A new and refreshing ethos seems to be emerging among painters. The traditional art museum, gallery, and critic are of less concern to the painter who independently exhibits work on a daily basis to a global audience. Painters now are able to discuss their works with other artists residing throughout the world, and have developed extensive e-mail lists that enable them to both expose and teach people about art through sharing images and written commentaries. Quite often the people who receive the daily images are geographically or socially marginalized, and have never been granted the opportunity to learn about art or cross paths with an artist. This also holds true for the beginning artist in many instances, especially the ones who reside within countries that impose restrictions on the public exhibition of art.
The modern day blog, coupled with video sharing technologies has broadened the tradition of painting into a new communicative virtual reality world. Cyberspace is rapidly evolving and its potential social ramifications are not easily understood. What we do know, however, is that artists are strategically working together globally to use these new technologies in a manner that is promoting constructive dialogue about art and life. The conversations about paintings often function as important vehicles for dialogue that may inspire others to join in the discussions.
At this point in time, various on-line organizations collectively exhibit daily works by painters, and also serve as platforms for discussion. The Daily Painter's Art Gallery at Dailypainters.com, however, is the largest of these organizations and the first to curate an exhibition revolving around a central theme. Frequently, artists have painted and written about their perceptions of the natural environment, as well as initiated meaningful global discussions regarding the current state of the earth.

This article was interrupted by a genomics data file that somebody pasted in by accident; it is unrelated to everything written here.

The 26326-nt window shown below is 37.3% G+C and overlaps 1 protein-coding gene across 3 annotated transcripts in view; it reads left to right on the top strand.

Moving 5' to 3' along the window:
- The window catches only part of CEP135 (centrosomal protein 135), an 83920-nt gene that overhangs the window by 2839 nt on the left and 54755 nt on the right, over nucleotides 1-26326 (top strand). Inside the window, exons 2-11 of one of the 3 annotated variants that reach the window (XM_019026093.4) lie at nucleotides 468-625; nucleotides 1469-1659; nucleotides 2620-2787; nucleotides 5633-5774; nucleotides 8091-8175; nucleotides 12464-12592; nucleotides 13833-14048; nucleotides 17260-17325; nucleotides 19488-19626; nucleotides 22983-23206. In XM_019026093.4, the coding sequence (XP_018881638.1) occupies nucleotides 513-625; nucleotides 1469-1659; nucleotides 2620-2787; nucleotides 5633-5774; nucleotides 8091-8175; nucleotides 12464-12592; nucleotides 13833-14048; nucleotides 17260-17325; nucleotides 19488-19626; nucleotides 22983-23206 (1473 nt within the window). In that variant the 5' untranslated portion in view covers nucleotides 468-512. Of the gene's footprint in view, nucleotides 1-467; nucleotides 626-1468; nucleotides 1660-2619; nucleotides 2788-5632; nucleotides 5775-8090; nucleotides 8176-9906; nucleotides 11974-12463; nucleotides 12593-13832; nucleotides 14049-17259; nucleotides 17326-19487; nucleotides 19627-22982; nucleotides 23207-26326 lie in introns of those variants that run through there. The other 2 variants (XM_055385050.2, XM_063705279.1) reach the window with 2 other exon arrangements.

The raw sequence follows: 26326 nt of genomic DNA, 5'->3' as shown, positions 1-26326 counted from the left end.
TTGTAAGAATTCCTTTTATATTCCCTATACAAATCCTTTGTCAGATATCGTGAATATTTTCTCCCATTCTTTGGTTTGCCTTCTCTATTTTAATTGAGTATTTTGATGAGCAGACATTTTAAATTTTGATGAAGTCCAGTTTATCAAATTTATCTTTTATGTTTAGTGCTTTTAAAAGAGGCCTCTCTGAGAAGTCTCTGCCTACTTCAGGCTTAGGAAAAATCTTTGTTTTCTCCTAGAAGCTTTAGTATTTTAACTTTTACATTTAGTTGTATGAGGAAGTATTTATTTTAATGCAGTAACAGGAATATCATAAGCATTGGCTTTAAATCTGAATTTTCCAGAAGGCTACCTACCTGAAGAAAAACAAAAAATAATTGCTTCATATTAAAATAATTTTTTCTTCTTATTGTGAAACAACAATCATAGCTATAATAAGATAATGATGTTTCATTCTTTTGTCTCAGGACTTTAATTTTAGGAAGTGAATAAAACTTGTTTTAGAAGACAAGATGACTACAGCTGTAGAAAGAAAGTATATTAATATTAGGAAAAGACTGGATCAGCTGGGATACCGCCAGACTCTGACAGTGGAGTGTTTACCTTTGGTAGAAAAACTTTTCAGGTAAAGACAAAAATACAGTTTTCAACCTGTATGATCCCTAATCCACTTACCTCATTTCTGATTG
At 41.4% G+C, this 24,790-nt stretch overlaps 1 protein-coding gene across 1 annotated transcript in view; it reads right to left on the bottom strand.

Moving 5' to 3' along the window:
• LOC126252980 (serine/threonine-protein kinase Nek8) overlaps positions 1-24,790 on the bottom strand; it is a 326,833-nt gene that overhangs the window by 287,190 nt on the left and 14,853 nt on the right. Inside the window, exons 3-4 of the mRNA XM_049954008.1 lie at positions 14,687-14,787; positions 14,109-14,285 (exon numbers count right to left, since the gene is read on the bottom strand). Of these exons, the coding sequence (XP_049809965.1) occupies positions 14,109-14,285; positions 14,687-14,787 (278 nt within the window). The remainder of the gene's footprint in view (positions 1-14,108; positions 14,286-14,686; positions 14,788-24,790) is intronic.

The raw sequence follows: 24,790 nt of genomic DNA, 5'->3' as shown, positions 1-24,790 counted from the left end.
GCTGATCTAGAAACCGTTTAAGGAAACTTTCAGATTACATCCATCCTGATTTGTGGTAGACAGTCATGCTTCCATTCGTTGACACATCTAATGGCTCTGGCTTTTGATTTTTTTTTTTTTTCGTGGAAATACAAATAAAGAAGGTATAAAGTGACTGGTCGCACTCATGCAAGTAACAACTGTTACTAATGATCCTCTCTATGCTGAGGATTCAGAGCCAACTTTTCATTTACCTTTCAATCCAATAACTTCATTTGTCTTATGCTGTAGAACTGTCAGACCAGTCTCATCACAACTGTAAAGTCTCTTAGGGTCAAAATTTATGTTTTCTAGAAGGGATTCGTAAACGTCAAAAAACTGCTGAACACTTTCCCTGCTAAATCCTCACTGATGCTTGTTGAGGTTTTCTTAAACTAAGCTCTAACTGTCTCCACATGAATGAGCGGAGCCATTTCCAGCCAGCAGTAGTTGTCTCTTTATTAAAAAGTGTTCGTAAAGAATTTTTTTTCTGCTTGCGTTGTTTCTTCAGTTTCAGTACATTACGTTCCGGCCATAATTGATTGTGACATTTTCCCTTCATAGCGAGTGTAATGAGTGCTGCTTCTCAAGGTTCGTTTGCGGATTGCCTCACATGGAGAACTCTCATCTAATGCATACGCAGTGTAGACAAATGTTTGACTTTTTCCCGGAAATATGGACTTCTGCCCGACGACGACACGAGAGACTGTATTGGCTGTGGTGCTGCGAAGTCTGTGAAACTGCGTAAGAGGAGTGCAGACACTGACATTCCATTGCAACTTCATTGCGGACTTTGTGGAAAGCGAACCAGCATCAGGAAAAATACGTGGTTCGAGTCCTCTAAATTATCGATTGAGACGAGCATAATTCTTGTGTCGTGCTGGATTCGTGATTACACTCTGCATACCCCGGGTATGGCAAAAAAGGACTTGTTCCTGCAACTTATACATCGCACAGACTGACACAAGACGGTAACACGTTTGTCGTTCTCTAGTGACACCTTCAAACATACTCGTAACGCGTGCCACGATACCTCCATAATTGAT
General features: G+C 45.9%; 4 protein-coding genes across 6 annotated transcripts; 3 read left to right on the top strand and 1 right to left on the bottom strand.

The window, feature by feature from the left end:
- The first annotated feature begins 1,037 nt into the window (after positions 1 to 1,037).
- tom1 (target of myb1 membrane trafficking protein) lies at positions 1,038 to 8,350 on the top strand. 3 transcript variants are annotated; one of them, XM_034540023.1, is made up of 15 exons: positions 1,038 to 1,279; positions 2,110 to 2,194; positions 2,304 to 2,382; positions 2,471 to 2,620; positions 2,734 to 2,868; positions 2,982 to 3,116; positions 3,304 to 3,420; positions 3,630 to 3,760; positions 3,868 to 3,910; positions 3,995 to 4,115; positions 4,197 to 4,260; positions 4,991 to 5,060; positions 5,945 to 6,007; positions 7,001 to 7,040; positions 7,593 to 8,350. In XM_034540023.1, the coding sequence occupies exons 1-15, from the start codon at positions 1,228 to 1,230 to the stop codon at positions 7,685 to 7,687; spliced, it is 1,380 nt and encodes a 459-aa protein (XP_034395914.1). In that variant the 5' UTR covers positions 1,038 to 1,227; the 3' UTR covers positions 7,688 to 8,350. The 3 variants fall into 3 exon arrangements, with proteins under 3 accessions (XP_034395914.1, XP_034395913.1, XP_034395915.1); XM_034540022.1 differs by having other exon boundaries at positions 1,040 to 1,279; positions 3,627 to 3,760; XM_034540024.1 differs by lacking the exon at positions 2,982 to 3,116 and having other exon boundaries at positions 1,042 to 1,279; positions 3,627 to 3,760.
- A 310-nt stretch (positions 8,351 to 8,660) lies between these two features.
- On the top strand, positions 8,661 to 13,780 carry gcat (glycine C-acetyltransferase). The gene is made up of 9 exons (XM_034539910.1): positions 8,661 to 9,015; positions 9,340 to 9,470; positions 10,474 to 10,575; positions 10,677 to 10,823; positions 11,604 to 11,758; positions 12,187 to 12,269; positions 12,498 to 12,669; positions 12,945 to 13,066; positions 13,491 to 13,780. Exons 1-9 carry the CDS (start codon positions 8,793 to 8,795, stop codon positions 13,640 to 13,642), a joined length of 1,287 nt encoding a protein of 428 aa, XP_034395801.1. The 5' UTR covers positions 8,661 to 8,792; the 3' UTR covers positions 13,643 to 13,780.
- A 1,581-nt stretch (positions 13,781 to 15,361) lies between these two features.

The paintings being produced by the artists affiliated with networks such as the Daily Painter's Art Gallery are prolific and reflect the current pluralistic tone of the art world. It appears that the predominant mood of expression, however, is rooted in "ala-prima" representational painting that strives to reveal extraordinary perceptions of daily life. The works often are both humble in nature and scale and reflect the genuine perception of the artist. "Daily painters" seem to embrace an aesthetic that, along with a mastery of their craft and truth of form, are tenets that provide them a unique identity. Their works do not echo the often disingenuous nature of contemporary "shock and sensationalist art" that is directed towards provoking political debate.
The daily painting Internet phenomenon, or social movement, along with the burgeoning Daily Painter's Art Gallery, have touched the lives of thousands of individuals throughout the world and are currently challenging the viewpoints of conventional artistic establishments. The movement is both liberating the painter and democratizing the manner in which art is exhibited and being deemed critically noteworthy. A global view of fine art painting is emerging at a time in history when we must reevaluate the infrastructures of our societies.
Perhaps what noted Art Historian Albert Boime (University of California, Los Angeles) professes is now emerging: An understanding of imagery will show that we are not yet too fallen and depraved to be able to reform the world in the name of suffering humanity."